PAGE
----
It took a real tough-guy to wheel one of these overpowered, ungainly beasts around the dirt ovals of the Northeast during the formative days of our chosen sport, and this fellow fit the bill quite-nicely, thank you. The late Kenny Shoemaker was simply “The Man” in the days when a little Coupe (with whitewalls, no-less), could not-only gain notoriety amongst the fans of dirt-slingin’, but would also pad your wallet pretty-well if you were up to the task. Truth-be-told, he was also a terror on the paved ovals of his generation. To list the number of victories and top car-owners that he drove for during his heyday would simply take more space than this weekly column allows. Hailed as one of the best-ever, “The Shoe” is justifiably an inductee of several stock car racing Hall of Fames. Kenny passed-away in 2001 leaving-behind a huge legion of fans and fellow competitors that recall him as one of the most exciting drivers to have-ever graced a Northeastern speedway.  (Grady Photo).

From humble beginnings at Oscar “Cannonball” Ridlon’s fondly-remembered Pines Speedway in West Peabody, Massachusetts to the bricks of the Indianapolis Motor Speedway, what a ride it’s been for the seemingly forever-young and still-active Bentley Warren! Among New England’s most-accomplished racers, Warren got his start at “The Pines” in the fifties where he scored his first-ever victory in 57’. From there it was onto triumphs in twelve different states while wheeling everything from Supers to Silver Crown cars – his career seemingly runs the gamut to include everything with wheels. For a time in the 70’s, Warren also competed on the Indy Car circuit starting two Indy 500’s. This shot captures him at Pocono as a star on the nation’s top open-wheel circuit. Bentley was inducted into the New England Auto Racing Hall of Fame in 2007. (Grady Photo)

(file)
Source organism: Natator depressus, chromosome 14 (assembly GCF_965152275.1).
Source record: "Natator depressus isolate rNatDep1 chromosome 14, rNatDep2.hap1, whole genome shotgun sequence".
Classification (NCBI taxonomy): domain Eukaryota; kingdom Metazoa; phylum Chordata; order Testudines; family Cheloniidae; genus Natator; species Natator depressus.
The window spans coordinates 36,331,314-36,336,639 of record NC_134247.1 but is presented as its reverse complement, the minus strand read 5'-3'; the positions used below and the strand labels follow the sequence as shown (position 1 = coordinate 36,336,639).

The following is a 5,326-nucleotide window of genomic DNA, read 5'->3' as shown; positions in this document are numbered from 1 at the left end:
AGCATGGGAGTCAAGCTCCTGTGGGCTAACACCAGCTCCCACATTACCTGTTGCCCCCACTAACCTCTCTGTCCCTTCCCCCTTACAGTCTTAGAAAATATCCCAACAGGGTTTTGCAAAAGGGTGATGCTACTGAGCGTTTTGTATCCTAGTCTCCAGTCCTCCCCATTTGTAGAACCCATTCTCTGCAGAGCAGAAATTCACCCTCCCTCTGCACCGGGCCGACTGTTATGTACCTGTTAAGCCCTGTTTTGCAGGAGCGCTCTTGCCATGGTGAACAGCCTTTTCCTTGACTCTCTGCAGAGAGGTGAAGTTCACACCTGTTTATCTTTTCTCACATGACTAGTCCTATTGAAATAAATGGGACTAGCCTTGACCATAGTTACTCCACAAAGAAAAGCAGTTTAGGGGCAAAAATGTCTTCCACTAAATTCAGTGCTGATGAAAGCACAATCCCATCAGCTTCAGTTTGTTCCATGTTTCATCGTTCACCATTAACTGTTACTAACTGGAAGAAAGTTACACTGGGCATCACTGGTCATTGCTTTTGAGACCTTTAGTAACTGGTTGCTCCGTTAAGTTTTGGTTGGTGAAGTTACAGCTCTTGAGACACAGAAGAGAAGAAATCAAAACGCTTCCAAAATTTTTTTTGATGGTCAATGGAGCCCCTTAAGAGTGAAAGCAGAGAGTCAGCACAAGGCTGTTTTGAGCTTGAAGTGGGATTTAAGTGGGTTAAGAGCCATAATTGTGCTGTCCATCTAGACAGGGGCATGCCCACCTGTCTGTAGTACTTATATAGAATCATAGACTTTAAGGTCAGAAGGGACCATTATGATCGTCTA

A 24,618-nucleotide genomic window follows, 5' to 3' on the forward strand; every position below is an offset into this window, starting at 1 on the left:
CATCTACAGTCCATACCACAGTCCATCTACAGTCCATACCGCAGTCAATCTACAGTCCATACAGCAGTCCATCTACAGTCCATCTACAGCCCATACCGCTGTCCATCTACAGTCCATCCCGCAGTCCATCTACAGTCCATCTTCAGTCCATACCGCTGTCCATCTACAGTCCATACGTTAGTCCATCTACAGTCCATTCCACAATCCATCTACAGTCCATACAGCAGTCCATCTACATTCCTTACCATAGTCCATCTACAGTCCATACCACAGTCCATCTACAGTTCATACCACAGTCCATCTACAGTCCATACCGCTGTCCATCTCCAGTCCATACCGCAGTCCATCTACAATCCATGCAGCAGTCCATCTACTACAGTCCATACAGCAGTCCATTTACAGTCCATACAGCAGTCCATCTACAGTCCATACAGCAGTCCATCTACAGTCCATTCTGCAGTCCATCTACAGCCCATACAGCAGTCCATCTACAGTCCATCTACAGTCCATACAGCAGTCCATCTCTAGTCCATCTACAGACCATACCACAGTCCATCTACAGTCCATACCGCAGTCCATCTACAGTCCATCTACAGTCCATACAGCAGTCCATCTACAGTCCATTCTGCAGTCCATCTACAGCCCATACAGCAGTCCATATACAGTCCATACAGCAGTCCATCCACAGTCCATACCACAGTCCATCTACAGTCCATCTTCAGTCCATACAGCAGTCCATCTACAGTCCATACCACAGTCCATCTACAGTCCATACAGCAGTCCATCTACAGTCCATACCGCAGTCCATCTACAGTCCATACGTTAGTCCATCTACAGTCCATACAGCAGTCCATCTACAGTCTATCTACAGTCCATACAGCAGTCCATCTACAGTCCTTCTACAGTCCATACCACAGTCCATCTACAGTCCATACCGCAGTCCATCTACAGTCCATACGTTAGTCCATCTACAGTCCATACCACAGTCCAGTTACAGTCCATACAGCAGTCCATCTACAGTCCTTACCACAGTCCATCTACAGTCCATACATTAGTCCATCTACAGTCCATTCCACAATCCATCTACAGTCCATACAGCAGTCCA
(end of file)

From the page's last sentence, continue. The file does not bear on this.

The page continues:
Though today it’s a haven for dirt racing aficionados, New York’s Fulton Speedway actually began as a paved track. Opening in June of 1961, it continued to host the best in tarmac Modified racing until the fall of 1979, a time in-which management sensed that pavement racing was in the throes of a downswing in their region. Reopening as the “New Fulton Speedway” in the spring of 1980, fans were greeted to a well-groomed clay surface with many of the sports big-names in attendance. Since that time, Fulton (AKA Milray Speedway in its earliest days), has continued to be a Mecca for the ultra-successful DIRT Motorsports group. This image shot during the final event of the season in 1970 captures among others, the #18 Corvair of the legendary Donald “Dutch” Hoag, and the famous #4 Coupe of the equally-celebrated Lou “Monks” Lazzaro. (Grady Photo).

Boy, do we get mail! Here at “Racing Through Time” it’s welcomed and not unusual to receive an occasional email from one of our readers. Apparently, there’s at-least a few folks in “Cyber-Land” that enjoy our weekly glimpse from the past. Not quite being a “Techie” (we’ll leave that to our Webmaster, the honorable Mr. Ormbsy), I guess it never really occurred to yours-truly just how much of an impact this “Internet” has made in the way of world-wide communication. Pictured here is John Anderson, a noted veteran racer that hails from “across the pond” in you guessed-it – Australia! John wrote to me recently sharing some of his memories of what it was like to race during the early days of Aussie short-tracking. Though he’s slowed-up a bit, he still climbs-behind the wheel on occasion to take-part in his passion for competition. This shot captures him during the 1968 campaign as a young racer at his countries Queensland Speedway. Note his right-handed driving position, the norm for racing in Anderson’s part of the world. Thanks for sharing, John! (Anderson Photo).